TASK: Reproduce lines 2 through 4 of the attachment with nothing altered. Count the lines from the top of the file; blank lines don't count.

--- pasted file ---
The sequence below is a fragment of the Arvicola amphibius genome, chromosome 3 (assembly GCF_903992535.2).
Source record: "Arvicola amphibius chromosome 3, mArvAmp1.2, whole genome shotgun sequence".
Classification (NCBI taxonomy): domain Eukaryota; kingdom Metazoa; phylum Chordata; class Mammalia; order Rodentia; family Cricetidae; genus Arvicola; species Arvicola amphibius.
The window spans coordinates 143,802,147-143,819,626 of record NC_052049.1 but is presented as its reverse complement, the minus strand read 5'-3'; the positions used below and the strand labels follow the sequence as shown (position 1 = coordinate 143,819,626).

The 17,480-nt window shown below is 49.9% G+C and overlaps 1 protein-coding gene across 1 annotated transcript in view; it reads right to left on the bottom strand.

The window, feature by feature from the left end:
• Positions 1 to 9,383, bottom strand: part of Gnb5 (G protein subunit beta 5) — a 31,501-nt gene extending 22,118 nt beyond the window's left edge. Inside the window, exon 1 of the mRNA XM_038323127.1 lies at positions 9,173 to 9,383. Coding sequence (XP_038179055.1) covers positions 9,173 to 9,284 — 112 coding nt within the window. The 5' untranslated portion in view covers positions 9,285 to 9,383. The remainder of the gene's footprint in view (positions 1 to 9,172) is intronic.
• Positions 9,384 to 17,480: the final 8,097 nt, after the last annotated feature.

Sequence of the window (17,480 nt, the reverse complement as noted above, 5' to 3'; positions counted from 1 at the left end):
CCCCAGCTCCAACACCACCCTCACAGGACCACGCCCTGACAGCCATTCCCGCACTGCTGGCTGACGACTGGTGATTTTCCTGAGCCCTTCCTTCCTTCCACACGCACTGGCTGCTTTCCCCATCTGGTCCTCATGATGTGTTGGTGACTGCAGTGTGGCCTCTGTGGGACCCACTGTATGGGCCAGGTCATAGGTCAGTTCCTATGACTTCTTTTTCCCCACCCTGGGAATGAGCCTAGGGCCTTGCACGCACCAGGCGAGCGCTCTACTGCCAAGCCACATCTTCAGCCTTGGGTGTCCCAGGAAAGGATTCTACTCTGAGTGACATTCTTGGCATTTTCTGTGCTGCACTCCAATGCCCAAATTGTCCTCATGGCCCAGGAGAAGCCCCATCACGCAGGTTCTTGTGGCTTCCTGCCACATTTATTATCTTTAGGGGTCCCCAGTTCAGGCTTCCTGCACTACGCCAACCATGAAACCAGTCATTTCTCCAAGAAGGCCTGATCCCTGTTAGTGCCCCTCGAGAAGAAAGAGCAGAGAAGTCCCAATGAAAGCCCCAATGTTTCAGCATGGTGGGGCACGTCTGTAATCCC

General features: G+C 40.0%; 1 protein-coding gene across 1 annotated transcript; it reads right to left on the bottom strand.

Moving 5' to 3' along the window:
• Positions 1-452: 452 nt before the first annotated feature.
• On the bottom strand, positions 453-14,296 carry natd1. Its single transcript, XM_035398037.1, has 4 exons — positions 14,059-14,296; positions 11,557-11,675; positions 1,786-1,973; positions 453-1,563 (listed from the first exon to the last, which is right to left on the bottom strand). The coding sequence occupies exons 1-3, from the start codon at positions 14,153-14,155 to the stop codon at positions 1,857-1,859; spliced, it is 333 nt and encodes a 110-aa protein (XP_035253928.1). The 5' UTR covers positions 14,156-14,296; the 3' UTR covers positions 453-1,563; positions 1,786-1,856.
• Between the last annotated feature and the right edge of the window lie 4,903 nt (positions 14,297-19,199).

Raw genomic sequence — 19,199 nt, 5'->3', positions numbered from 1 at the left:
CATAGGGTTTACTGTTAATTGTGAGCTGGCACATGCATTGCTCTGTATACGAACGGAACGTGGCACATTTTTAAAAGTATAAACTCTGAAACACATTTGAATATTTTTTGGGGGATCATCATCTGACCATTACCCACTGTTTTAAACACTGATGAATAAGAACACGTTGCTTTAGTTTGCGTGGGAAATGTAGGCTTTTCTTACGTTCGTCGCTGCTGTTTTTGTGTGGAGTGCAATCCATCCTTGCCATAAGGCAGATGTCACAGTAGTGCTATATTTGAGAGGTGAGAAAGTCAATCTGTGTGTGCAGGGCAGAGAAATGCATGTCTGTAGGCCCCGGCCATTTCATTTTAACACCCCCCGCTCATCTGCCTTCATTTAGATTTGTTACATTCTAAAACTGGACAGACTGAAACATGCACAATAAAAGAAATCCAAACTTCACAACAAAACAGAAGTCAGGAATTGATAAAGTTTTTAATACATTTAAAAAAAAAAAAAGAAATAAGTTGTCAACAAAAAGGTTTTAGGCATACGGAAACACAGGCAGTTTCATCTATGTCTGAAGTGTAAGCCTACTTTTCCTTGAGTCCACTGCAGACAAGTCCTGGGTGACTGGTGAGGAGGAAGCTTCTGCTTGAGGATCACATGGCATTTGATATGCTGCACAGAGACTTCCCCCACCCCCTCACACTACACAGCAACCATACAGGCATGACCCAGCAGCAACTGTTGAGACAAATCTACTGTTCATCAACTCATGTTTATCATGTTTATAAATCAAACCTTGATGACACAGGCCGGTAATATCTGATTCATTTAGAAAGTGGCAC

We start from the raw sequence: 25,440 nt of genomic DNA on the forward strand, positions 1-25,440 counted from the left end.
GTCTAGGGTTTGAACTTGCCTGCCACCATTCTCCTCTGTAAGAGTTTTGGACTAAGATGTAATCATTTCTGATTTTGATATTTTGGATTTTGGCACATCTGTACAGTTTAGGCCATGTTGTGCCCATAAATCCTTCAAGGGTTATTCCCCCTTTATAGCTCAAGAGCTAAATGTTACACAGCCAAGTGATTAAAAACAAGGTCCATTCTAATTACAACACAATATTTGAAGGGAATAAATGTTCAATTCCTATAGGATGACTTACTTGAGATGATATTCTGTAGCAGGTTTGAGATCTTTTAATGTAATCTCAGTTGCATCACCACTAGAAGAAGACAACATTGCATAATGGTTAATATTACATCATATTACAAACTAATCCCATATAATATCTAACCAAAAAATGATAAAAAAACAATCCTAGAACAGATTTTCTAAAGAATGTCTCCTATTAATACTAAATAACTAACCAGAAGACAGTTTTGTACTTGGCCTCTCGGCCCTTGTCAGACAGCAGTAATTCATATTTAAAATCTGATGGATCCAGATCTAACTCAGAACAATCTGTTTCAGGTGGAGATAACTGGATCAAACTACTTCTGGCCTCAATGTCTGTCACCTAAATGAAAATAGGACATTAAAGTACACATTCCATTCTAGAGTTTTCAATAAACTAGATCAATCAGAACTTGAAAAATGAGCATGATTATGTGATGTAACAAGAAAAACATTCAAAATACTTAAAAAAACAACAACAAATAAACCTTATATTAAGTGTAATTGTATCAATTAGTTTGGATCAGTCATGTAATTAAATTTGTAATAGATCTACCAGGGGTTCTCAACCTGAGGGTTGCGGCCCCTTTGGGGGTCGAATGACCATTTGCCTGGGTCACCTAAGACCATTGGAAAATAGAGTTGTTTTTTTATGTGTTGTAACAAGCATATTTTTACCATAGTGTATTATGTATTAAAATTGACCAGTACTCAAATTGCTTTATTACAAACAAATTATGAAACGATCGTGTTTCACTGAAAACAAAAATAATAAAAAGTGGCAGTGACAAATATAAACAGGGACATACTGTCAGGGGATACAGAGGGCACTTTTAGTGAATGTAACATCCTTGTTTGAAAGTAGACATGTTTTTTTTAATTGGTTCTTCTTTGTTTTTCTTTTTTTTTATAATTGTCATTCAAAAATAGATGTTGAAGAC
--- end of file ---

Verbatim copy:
Source record: "Arvicola amphibius chromosome 3, mArvAmp1.2, whole genome shotgun sequence".
Classification (NCBI taxonomy): domain Eukaryota; kingdom Metazoa; phylum Chordata; class Mammalia; order Rodentia; family Cricetidae; genus Arvicola; species Arvicola amphibius.
The window spans coordinates 143,802,147-143,819,626 of record NC_052049.1 but is presented as its reverse complement, the minus strand read 5'-3'; the positions used below and the strand labels follow the sequence as shown (position 1 = coordinate 143,819,626).